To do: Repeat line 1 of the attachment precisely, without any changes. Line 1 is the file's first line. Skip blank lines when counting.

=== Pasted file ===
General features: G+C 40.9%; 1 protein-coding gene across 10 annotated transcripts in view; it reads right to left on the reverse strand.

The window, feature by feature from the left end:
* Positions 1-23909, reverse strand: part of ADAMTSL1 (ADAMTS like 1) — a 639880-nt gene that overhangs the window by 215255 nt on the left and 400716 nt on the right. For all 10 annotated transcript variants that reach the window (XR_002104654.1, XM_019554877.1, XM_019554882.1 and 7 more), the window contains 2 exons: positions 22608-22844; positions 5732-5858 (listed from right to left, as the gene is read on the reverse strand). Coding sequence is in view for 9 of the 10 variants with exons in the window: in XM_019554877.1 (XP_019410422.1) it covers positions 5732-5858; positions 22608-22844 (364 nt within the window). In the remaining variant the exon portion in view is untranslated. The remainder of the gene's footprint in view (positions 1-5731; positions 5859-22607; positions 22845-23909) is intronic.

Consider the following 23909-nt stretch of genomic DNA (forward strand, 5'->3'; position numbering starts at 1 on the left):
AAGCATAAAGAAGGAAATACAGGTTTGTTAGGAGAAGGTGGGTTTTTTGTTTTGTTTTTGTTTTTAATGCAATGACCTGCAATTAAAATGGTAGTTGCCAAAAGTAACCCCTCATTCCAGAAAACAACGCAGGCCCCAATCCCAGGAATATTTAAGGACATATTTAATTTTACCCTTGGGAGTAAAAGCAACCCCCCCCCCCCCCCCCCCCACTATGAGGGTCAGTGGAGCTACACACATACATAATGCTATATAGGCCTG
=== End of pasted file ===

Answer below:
General features: G+C 40.9%; 1 protein-coding gene across 10 annotated transcripts in view; it reads right to left on the reverse strand.